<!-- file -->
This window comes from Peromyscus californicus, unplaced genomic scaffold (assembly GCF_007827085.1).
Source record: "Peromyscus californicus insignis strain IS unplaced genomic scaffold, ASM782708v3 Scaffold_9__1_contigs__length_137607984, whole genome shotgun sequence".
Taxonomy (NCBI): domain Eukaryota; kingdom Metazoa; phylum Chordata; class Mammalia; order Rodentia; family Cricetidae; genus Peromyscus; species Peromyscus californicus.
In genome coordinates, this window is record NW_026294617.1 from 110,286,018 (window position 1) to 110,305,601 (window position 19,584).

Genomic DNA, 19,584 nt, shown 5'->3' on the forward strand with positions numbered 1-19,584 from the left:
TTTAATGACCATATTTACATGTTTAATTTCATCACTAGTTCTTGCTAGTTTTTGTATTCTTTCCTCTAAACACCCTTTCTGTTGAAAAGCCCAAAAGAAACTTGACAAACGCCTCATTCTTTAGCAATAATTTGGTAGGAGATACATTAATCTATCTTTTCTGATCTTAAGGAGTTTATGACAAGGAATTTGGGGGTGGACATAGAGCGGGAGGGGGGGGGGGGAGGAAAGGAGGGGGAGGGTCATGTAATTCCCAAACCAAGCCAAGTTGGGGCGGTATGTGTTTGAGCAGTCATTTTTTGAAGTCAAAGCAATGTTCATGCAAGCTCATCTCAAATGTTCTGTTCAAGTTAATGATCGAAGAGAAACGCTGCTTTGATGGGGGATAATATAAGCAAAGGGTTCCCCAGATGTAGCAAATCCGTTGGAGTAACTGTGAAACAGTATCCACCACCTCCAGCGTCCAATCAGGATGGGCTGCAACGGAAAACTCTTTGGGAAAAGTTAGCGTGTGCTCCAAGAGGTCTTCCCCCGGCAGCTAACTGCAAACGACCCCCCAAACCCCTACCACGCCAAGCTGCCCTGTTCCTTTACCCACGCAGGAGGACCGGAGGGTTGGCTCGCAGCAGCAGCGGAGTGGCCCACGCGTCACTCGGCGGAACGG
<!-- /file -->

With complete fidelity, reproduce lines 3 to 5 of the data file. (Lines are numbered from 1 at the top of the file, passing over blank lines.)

Taxonomy (NCBI): domain Eukaryota; kingdom Metazoa; phylum Chordata; class Mammalia; order Rodentia; family Cricetidae; genus Peromyscus; species Peromyscus californicus.
In genome coordinates, this window is record NW_026294617.1 from 110,286,018 (window position 1) to 110,305,601 (window position 19,584).

Genomic DNA, 19,584 nt, shown 5'->3' on the forward strand with positions numbered 1-19,584 from the left: